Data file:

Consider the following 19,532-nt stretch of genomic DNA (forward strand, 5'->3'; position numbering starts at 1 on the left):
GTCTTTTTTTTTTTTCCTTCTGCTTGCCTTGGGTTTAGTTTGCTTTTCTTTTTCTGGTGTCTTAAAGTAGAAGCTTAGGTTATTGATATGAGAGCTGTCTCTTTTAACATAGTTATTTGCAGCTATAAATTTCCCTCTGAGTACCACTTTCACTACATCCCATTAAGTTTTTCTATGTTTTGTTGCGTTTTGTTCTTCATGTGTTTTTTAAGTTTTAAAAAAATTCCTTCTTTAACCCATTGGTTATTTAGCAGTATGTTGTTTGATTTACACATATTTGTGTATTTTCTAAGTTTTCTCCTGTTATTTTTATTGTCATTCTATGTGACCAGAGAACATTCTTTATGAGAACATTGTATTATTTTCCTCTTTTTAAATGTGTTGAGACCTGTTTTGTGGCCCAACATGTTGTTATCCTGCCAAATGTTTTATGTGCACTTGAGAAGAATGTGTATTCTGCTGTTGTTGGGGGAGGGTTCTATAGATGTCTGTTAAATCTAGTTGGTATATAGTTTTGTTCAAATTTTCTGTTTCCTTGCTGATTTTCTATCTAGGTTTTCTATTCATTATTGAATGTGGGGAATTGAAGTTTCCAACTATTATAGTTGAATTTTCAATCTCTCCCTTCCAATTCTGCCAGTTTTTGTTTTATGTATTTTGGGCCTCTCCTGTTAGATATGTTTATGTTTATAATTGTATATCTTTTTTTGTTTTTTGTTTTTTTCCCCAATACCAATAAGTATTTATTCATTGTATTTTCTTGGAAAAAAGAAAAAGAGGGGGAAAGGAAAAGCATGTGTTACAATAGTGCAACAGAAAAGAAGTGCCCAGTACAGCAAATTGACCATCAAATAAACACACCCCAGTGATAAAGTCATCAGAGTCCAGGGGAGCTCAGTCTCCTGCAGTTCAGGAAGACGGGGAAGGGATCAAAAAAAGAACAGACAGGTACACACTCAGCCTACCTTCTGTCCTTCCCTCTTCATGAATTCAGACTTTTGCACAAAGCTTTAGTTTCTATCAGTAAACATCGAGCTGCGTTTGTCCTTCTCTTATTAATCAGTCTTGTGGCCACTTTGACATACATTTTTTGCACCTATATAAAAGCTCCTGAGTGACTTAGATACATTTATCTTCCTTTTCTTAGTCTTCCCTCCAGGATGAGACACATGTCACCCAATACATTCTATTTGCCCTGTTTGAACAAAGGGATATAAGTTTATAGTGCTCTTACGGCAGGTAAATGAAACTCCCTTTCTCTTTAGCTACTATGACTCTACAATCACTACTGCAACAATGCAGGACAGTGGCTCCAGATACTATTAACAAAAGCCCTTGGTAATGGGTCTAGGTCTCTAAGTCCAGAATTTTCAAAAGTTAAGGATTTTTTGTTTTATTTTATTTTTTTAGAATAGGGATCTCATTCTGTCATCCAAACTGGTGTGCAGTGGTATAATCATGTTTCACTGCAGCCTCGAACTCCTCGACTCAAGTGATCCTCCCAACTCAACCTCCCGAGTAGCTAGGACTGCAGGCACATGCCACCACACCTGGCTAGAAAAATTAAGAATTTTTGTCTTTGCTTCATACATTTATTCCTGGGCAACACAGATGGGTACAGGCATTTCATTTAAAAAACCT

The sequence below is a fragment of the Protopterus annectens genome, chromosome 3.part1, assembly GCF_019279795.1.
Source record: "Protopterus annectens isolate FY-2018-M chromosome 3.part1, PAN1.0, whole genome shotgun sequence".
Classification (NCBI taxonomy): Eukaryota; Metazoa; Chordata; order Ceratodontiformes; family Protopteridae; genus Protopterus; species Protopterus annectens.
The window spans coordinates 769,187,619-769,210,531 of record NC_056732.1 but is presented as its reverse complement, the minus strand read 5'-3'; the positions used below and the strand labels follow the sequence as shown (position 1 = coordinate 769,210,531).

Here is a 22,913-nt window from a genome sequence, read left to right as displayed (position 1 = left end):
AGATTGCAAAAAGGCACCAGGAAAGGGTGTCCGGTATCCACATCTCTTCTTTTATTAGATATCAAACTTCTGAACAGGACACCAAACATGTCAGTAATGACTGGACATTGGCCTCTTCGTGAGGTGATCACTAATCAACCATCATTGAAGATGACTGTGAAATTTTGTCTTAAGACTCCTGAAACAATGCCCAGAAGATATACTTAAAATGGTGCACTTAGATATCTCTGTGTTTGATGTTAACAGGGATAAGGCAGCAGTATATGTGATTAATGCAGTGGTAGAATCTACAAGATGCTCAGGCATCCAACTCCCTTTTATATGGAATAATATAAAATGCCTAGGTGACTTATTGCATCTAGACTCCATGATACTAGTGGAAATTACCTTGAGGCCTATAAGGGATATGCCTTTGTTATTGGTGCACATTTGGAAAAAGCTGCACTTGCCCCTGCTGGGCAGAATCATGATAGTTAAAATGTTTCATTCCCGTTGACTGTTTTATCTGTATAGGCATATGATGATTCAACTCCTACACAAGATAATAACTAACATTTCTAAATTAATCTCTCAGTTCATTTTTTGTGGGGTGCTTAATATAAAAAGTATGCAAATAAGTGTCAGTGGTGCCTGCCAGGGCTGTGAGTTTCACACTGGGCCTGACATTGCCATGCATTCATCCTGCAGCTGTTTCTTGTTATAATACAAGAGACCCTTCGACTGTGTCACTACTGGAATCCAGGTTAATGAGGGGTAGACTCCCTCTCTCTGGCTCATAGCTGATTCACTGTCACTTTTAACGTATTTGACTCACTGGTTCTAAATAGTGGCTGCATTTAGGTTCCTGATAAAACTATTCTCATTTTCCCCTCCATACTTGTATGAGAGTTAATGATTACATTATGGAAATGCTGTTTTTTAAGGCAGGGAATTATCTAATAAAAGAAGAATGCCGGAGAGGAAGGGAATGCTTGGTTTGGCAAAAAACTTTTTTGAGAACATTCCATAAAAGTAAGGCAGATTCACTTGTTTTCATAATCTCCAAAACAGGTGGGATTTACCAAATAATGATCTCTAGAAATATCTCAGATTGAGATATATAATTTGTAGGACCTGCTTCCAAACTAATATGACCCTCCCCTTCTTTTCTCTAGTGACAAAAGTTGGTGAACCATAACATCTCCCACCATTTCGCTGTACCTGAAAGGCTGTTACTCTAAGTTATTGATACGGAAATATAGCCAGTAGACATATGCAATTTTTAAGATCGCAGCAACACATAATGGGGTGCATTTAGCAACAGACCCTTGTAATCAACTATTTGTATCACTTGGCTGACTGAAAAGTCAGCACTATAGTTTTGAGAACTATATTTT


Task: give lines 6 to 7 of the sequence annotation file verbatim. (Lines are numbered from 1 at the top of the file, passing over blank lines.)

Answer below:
The window spans coordinates 769,187,619-769,210,531 of record NC_056732.1 but is presented as its reverse complement, the minus strand read 5'-3'; the positions used below and the strand labels follow the sequence as shown (position 1 = coordinate 769,210,531).

Here is a 22,913-nt window from a genome sequence, read left to right as displayed (position 1 = left end):